The player faces several moral choices which directly affects their economy and thus the lives of their family.

The player faces several moral choices which directly affects their economy and thus the lives of their family.

An interesting aspect to Papers, Please is the sound effects, audio and graphics. There are no identifiable voices (in any language), but rather extremely robotic and inhumane voices – something which follows the unidentifiable, gender less and anonymous queue outside the inspector booth. Both elements together with the Kafkaesque, colourless and overall dystopian environment greatly amplifies the alienation between the state and the people.

The lack of human compassion is stunning, but perhaps very fitting for a totalitarian bureaucracy which values the state above everything and everyone. This, once again, introduces the player’s role – no action is inconsequential, and with every coin having two sides nothing is just black and white. Yet the player is ultimately the only one who can question the procedures and do the unexpected and unwanted; show compassion and empathy. The choices will ultimately impact the player’s family directly as illnesses, hunger and cold all follows rapidly though.

No action is inconsequential.

No action is inconsequential.

At first glance the game appears to be completed in just a few hours, and whilst that may be accomplished, then Papers, Please offers twenty different endings – some with very different happenings. The player may find themselves stealing passports for an upcoming escape with their family, disarming a bomb or handing out job-offers for Engineers. It is safe to say that it takes a fair amount of hours to get through all endings, but the game does face some issues when it comes to replayability.

Upon having completed the main endings, the remaining endings appear most attractive for achievement hunters and players who wishes to complete everything. Though it does seem as if developer Lucas Pope (@dukope) made a calculated move in this regard. After completing the game, players are able to re-play the game from any day they wish. Similar, an endless-mode may be unlocked. Both elements help make the game interesting post-completion. This encourages most players to go through all the various endings – something which is very much recommendable.

Not everyone is pleased with the government - but everyone needs to cross the border, one way or another...

Not everyone is pleased with the government – but everyone needs to cross the border, one way or another…

Papers, Please is in truth an unique game which pokes to the player’s moral and human compassion. It introduces the player to a very special and dystopian environment which, if allowed, greatly influences the player. It is not a game for everyone, but those who wishes to find a raw pearl within the ocean of indie-games and for those who treasures great narrative and design, this is the game.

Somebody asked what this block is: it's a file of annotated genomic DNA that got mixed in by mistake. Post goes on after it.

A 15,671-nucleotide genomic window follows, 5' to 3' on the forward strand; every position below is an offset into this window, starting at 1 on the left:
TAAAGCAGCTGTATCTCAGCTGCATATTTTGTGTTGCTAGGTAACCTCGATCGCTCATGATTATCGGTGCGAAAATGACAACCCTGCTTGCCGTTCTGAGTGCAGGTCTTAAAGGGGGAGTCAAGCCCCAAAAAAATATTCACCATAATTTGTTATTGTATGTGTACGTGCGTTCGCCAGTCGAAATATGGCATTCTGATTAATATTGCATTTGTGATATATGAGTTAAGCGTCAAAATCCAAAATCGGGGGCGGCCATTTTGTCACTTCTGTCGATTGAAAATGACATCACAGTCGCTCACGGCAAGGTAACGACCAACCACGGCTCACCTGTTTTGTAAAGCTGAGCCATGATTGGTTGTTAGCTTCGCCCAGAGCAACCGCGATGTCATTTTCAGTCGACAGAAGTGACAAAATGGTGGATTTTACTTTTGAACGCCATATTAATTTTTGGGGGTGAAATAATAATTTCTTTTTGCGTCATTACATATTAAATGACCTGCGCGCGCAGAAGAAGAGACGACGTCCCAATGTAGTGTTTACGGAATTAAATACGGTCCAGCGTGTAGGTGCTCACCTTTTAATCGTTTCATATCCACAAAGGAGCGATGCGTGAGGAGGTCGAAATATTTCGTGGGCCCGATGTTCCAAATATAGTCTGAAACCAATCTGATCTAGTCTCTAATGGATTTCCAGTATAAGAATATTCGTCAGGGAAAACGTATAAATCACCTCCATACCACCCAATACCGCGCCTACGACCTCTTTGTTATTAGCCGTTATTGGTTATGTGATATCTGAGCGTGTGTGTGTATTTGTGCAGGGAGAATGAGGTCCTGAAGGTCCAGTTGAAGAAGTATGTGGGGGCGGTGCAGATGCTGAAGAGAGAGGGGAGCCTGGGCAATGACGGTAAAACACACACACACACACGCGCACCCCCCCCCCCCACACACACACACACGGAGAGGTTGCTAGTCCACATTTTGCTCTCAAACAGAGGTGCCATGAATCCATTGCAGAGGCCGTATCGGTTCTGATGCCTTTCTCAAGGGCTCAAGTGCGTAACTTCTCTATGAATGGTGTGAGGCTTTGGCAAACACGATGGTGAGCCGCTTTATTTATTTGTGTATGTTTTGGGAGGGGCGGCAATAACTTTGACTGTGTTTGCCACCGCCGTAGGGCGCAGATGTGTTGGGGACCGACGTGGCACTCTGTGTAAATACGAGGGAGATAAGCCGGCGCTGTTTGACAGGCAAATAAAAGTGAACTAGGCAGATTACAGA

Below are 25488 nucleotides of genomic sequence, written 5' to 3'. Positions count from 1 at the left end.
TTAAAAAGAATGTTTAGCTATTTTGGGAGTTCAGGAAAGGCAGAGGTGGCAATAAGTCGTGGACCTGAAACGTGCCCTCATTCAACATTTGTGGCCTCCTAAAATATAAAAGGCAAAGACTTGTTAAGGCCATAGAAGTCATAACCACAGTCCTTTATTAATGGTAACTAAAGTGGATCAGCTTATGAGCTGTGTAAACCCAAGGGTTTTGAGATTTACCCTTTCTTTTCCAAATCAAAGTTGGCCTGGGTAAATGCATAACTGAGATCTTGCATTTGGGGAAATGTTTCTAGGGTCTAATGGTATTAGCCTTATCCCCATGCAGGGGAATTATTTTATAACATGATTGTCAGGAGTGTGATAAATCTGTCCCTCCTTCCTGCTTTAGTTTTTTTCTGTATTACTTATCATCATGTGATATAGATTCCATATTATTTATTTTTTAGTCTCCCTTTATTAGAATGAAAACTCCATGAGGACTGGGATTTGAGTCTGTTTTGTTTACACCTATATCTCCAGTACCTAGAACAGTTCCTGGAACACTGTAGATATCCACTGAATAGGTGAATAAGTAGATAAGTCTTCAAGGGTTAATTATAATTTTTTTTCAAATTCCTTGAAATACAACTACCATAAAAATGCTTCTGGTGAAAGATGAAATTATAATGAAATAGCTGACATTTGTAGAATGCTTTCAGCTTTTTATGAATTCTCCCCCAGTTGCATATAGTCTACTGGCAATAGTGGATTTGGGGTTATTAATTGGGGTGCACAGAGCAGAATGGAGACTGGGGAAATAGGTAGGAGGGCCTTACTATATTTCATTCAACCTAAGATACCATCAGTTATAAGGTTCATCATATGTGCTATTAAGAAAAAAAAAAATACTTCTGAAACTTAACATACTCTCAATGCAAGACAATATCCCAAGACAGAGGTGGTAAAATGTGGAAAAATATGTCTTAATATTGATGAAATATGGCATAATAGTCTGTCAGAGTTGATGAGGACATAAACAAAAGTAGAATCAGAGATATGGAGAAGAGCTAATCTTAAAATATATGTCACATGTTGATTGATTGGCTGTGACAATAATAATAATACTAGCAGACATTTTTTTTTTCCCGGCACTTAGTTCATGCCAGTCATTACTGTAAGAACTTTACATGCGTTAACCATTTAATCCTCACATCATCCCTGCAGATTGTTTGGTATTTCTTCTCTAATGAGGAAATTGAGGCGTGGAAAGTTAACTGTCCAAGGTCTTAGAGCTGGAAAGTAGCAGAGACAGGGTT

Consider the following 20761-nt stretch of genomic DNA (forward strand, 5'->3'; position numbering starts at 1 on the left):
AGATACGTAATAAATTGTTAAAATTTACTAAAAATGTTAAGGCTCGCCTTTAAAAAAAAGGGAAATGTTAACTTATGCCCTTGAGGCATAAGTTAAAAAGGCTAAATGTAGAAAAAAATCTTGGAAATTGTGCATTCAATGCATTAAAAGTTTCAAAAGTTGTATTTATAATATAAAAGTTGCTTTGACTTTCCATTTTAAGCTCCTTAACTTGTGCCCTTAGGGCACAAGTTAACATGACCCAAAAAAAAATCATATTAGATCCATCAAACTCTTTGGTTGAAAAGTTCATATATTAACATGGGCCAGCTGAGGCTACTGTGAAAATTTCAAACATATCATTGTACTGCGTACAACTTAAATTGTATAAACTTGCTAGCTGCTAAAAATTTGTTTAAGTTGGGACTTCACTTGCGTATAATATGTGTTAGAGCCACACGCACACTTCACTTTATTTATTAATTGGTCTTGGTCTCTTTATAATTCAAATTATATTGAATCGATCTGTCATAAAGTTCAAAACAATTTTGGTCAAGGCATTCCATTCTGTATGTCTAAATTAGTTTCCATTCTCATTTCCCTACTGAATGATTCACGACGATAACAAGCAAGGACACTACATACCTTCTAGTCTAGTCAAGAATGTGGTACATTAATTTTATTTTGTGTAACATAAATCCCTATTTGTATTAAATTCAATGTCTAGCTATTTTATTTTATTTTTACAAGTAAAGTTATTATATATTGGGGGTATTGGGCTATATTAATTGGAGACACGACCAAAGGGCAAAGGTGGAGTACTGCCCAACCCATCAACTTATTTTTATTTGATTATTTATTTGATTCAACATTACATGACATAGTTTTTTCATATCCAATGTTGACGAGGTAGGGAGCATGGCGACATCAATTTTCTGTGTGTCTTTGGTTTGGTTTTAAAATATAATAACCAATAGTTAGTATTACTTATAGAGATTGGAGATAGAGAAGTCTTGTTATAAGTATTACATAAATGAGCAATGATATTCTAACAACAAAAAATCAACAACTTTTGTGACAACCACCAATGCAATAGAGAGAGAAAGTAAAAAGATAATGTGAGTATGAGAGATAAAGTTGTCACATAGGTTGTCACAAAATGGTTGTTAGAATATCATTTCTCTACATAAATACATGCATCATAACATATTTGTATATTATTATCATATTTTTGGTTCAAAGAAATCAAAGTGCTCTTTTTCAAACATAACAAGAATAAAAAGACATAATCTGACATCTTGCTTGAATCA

Glory to Arstotzka.

Buy Papers, Please on Steam here:
http://store.steampowered.com/app/239030

Buy Papers, Please on GOG.com here:
http://www.gog.com/gamecard/papers_please

Buy Papers, Please on the Humble Store here:
https://www.humblebundle.com/store/p/papersplease_storefront

Buy Papers, Please from the developer’s website here:
http://papersplea.se/

Kairo – where am I?

If the words minimalistic abstraction ever had to be used to describe a game, then Kairo, developed by British Richard Perrin, would be the most appropriate game. I originally purchased and installed the game without quite knowing what to expect – or what not to expect for that matter. Kairo starts in medias res; something which naturally leaves the player with a fair amount of uncertainty and second-guesses as to what they are meant to do. Unlike most other games however, the uncertainty gradually increases as you progress through the first few stages of the game – a very unusual, yet intriguing, experience. Unfortunately this also represents the barrier where players either decide to delve into this unique and captivating piece of content, or quit. It is important to stress that Kairo is not like any other game – and it may even be discussed whether labelling as it as puzzle exploration rather than game is more appropriate.

Kairo is in truth an atmospheric-puzzle game.

Kairo is in truth an atmospheric-puzzle game.

The fact that Kairo manages to distance itself from most other games within the first few minutes of gameplay is an accomplishment alone though, and perhaps the word distinct is a keyword when it comes to describing the game as a whole. There is no tutorial, no introduction to the story and no explanation to why you find yourself on top of an ancient stone construction. Alone.